Sunday, May 28, 2017

"Ross Poldark and Noblesse Oblige"




"ROSS POLDARK AND NOBLESSE OBLIGE"

"You are mistaken if you think greed and exploitation are the marks of a gentleman." - Ross Poldark to George Warleggan, "P0LDARK" (2015) 

When I first heard Ross Poldark speak those words to his nemesis, George Warleggan in Episode Eight of the current "POLDARK" series, I found myself wondering if Ross might be full of shit. Or perhaps he was either illusional . . . or a class bigot. Regardless, I could not help but roll my eyes at his remark.

I realize that some might wonder how I could accuse Ross Poldark . . . Ross Poldark of class bigotry. This man has been a champion of the working-class in his little part of Cornwall. He has managed to befriend his workers. He has spoken out on behalf of them and other members of their class. And he has been willing to make any effort to come to their aid - especially those who work on his land, even if he sometimes come off as patronizing. He has certainly expressed anger when he believed any of them has needlessly suffered, due to the actions of the upper-class or other wealthy types. Ross had spent days in a state of drunken anger after one of his former employees, Jim Carter had died after spending over a year in prison for poaching. He had also married his kitchen-maid, Demelza Carne, despite the tongue-wagging of his elite neighbors and family members.

Also, one cannot deny that the Warleggans deserved Ross' scorn. George Warleggan's grandfather had been a blacksmith who eventually became a moderately wealthy man. His sons - George's father and uncle Cary - acquired even more wealth, leading the family to become their parish's wealthiest bankers. George was the first in his family to be and his family were a money hungry bunch that resort to grasping ways - legal or illegal - to not only acquire money, but also rise up the social ladder in order to become part of Cornwall's upper-class. They are pretty much an ambitious and venal bunch who do not seemed to give a rat's ass about the suffering of the lower classes. They also seemed willing to inflict suffering upon them for the sake of greater profits and social respectability. And yet . . . the interesting thing about the Warleggans is that they had managed to acquire great wealth on their own - meaning without the help of some aristocrat or member of the landed gentry.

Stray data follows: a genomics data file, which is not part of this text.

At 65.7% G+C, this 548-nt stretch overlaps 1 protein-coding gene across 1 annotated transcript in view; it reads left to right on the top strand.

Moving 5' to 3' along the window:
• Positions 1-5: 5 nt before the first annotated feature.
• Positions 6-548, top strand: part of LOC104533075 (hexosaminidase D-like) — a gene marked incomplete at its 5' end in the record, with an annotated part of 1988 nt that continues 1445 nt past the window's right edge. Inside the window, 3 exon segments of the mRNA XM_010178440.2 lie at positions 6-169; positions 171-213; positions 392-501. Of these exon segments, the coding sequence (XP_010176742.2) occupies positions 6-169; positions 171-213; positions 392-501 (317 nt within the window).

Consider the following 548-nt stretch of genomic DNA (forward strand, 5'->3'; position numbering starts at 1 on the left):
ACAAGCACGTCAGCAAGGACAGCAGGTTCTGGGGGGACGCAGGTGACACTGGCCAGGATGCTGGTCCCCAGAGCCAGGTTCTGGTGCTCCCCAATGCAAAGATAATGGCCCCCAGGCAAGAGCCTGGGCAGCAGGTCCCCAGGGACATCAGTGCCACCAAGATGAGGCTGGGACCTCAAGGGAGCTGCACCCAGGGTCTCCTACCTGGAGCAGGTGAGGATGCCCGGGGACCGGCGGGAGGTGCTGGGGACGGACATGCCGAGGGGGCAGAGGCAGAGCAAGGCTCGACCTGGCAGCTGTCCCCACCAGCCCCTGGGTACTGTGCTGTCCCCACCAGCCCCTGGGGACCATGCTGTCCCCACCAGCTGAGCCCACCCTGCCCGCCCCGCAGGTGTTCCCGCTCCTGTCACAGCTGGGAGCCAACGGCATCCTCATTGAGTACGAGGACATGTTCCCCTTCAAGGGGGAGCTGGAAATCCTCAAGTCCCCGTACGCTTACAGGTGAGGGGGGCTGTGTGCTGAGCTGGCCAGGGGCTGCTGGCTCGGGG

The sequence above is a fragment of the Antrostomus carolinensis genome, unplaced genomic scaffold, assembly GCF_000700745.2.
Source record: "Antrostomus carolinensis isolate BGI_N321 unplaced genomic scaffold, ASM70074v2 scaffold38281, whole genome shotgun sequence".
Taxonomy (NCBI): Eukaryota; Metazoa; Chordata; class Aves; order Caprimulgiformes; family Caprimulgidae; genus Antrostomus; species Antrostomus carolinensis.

So, why did I have a problem with Ross' words? Were viewers really expected to believe that only noveau riche types like the Warleggans were capable of greed and exploitation? History tells us that the landed gentry and the aristocracy were just as guilty of greed and exploiting not only their workers, but their land, despite occasional moments of taking care of those beneath them when times were tough. And yet, I get the feeling that those moments of compassion stemmed from the idea of "noblesse oblige" - people of noble birth being duty bound to take responsibility for the well being of those under their patronage or employment. However, "noblesse oblige" had not prevented aristocrats and members of the landed gentry from engaging in years of exploiting their land, their tenants and their employees; living greedily from their profits, and doing a poor job of managing their money led to a decrease in their wealth. This was the case for Polarks, the Chynoweths and other upper class families - fictional or not - who found themselves cash poor by the eighteenth and nineteenth centuries. British landowners had been enclosing their lands - forcing tenant farmers to become agricultural laborers - since the late seventeeth century, at least a century before George Warleggan had enclosed the Trenwith estate, following his marriage to Elizabeth Chynoweth Poldark. And they continued to do so well into the nineteenth century.